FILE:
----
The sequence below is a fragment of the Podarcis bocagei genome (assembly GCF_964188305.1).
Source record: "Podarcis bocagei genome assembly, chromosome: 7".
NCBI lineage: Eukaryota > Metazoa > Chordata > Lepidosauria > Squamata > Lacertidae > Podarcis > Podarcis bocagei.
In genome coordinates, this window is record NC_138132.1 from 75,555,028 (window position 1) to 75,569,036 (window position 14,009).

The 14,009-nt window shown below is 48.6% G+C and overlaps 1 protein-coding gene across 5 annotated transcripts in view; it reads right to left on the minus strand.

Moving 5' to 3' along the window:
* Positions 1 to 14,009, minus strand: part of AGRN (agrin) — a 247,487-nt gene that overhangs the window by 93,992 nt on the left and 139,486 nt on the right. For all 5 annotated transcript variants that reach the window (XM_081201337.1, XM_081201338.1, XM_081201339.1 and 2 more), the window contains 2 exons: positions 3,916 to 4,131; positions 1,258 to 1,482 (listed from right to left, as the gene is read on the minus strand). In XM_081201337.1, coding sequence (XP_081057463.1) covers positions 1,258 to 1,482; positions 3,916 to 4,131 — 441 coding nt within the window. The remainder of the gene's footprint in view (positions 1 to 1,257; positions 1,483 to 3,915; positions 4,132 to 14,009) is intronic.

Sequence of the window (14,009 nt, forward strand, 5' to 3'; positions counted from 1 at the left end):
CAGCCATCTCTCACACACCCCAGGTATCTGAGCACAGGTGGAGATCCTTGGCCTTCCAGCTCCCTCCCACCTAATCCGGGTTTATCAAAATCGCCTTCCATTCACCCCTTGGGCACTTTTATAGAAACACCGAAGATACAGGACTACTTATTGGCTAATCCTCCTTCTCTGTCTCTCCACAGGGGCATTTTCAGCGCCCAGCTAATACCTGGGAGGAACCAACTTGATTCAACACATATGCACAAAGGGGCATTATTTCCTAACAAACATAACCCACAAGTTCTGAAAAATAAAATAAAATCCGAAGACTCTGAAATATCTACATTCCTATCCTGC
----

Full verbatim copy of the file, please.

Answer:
The sequence below is a fragment of the Podarcis bocagei genome (assembly GCF_964188305.1).
Source record: "Podarcis bocagei genome assembly, chromosome: 7".
NCBI lineage: Eukaryota > Metazoa > Chordata > Lepidosauria > Squamata > Lacertidae > Podarcis > Podarcis bocagei.
In genome coordinates, this window is record NC_138132.1 from 75,555,028 (window position 1) to 75,569,036 (window position 14,009).

The 14,009-nt window shown below is 48.6% G+C and overlaps 1 protein-coding gene across 5 annotated transcripts in view; it reads right to left on the minus strand.

Moving 5' to 3' along the window:
* Positions 1 to 14,009, minus strand: part of AGRN (agrin) — a 247,487-nt gene that overhangs the window by 93,992 nt on the left and 139,486 nt on the right. For all 5 annotated transcript variants that reach the window (XM_081201337.1, XM_081201338.1, XM_081201339.1 and 2 more), the window contains 2 exons: positions 3,916 to 4,131; positions 1,258 to 1,482 (listed from right to left, as the gene is read on the minus strand). In XM_081201337.1, coding sequence (XP_081057463.1) covers positions 1,258 to 1,482; positions 3,916 to 4,131 — 441 coding nt within the window. The remainder of the gene's footprint in view (positions 1 to 1,257; positions 1,483 to 3,915; positions 4,132 to 14,009) is intronic.

Sequence of the window (14,009 nt, forward strand, 5' to 3'; positions counted from 1 at the left end):
CAGCCATCTCTCACACACCCCAGGTATCTGAGCACAGGTGGAGATCCTTGGCCTTCCAGCTCCCTCCCACCTAATCCGGGTTTATCAAAATCGCCTTCCATTCACCCCTTGGGCACTTTTATAGAAACACCGAAGATACAGGACTACTTATTGGCTAATCCTCCTTCTCTGTCTCTCCACAGGGGCATTTTCAGCGCCCAGCTAATACCTGGGAGGAACCAACTTGATTCAACACATATGCACAAAGGGGCATTATTTCCTAACAAACATAACCCACAAGTTCTGAAAAATAAAATAAAATCCGAAGACTCTGAAATATCTACATTCCTATCCTGC